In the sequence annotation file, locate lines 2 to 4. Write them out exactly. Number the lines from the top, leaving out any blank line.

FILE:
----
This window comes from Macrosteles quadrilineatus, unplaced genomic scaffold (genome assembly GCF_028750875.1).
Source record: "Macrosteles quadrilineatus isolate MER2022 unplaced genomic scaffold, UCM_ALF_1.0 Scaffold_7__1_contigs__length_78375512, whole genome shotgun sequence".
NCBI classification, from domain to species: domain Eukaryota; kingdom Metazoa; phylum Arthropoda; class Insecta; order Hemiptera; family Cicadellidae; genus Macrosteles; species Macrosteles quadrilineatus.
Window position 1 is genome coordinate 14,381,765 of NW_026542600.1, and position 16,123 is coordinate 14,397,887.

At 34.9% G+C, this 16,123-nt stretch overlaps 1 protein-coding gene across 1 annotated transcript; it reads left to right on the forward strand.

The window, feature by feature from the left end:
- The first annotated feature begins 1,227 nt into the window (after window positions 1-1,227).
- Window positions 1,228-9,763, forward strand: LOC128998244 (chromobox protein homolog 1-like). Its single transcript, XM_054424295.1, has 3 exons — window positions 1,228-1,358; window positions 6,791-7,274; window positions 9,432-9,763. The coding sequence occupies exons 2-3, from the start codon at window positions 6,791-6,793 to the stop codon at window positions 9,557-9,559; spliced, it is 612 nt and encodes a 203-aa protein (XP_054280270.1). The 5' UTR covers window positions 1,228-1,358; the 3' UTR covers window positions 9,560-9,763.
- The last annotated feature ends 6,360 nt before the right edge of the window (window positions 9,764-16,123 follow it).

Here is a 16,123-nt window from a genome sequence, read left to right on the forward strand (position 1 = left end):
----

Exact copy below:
Source record: "Macrosteles quadrilineatus isolate MER2022 unplaced genomic scaffold, UCM_ALF_1.0 Scaffold_7__1_contigs__length_78375512, whole genome shotgun sequence".
NCBI classification, from domain to species: domain Eukaryota; kingdom Metazoa; phylum Arthropoda; class Insecta; order Hemiptera; family Cicadellidae; genus Macrosteles; species Macrosteles quadrilineatus.
Window position 1 is genome coordinate 14,381,765 of NW_026542600.1, and position 16,123 is coordinate 14,397,887.